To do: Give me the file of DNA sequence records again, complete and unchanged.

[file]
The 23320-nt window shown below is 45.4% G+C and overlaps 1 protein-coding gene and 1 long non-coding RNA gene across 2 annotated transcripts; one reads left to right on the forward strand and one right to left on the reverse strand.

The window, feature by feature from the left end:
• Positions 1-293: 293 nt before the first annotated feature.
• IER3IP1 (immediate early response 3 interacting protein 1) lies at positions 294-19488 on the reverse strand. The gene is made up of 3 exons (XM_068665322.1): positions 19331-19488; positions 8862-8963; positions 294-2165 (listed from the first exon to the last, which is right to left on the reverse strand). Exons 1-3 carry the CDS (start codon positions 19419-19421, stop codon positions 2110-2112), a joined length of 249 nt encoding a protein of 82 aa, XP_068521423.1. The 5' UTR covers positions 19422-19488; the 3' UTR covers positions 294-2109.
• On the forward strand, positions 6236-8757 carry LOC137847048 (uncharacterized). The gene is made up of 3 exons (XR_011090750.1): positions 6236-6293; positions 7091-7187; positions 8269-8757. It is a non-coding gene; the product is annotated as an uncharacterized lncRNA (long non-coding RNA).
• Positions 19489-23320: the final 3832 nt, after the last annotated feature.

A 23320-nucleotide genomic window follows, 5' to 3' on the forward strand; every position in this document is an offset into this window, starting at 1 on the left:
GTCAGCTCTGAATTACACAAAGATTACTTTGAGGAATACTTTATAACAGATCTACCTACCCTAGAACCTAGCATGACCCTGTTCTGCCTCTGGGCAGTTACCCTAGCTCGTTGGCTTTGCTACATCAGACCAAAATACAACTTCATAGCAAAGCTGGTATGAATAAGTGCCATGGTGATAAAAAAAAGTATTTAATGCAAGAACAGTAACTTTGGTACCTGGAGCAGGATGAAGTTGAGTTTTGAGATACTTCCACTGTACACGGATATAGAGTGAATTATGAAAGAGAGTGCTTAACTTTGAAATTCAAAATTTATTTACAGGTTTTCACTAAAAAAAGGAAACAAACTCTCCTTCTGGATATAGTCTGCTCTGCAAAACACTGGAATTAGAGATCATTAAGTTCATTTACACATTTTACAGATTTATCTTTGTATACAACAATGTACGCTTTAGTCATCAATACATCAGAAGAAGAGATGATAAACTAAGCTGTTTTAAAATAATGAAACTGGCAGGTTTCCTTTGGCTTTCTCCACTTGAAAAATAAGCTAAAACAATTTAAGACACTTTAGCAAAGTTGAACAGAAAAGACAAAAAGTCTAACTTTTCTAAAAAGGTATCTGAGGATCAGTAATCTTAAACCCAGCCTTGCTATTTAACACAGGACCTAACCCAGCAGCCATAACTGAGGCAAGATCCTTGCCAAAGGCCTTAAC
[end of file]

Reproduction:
The 23320-nt window shown below is 45.4% G+C and overlaps 1 protein-coding gene and 1 long non-coding RNA gene across 2 annotated transcripts; one reads left to right on the forward strand and one right to left on the reverse strand.

The window, feature by feature from the left end:
• Positions 1-293: 293 nt before the first annotated feature.
• IER3IP1 (immediate early response 3 interacting protein 1) lies at positions 294-19488 on the reverse strand. The gene is made up of 3 exons (XM_068665322.1): positions 19331-19488; positions 8862-8963; positions 294-2165 (listed from the first exon to the last, which is right to left on the reverse strand). Exons 1-3 carry the CDS (start codon positions 19419-19421, stop codon positions 2110-2112), a joined length of 249 nt encoding a protein of 82 aa, XP_068521423.1. The 5' UTR covers positions 19422-19488; the 3' UTR covers positions 294-2109.
• On the forward strand, positions 6236-8757 carry LOC137847048 (uncharacterized). The gene is made up of 3 exons (XR_011090750.1): positions 6236-6293; positions 7091-7187; positions 8269-8757. It is a non-coding gene; the product is annotated as an uncharacterized lncRNA (long non-coding RNA).
• Positions 19489-23320: the final 3832 nt, after the last annotated feature.

A 23320-nucleotide genomic window follows, 5' to 3' on the forward strand; every position in this document is an offset into this window, starting at 1 on the left:
GTCAGCTCTGAATTACACAAAGATTACTTTGAGGAATACTTTATAACAGATCTACCTACCCTAGAACCTAGCATGACCCTGTTCTGCCTCTGGGCAGTTACCCTAGCTCGTTGGCTTTGCTACATCAGACCAAAATACAACTTCATAGCAAAGCTGGTATGAATAAGTGCCATGGTGATAAAAAAAAGTATTTAATGCAAGAACAGTAACTTTGGTACCTGGAGCAGGATGAAGTTGAGTTTTGAGATACTTCCACTGTACACGGATATAGAGTGAATTATGAAAGAGAGTGCTTAACTTTGAAATTCAAAATTTATTTACAGGTTTTCACTAAAAAAAGGAAACAAACTCTCCTTCTGGATATAGTCTGCTCTGCAAAACACTGGAATTAGAGATCATTAAGTTCATTTACACATTTTACAGATTTATCTTTGTATACAACAATGTACGCTTTAGTCATCAATACATCAGAAGAAGAGATGATAAACTAAGCTGTTTTAAAATAATGAAACTGGCAGGTTTCCTTTGGCTTTCTCCACTTGAAAAATAAGCTAAAACAATTTAAGACACTTTAGCAAAGTTGAACAGAAAAGACAAAAAGTCTAACTTTTCTAAAAAGGTATCTGAGGATCAGTAATCTTAAACCCAGCCTTGCTATTTAACACAGGACCTAACCCAGCAGCCATAACTGAGGCAAGATCCTTGCCAAAGGCCTTAAC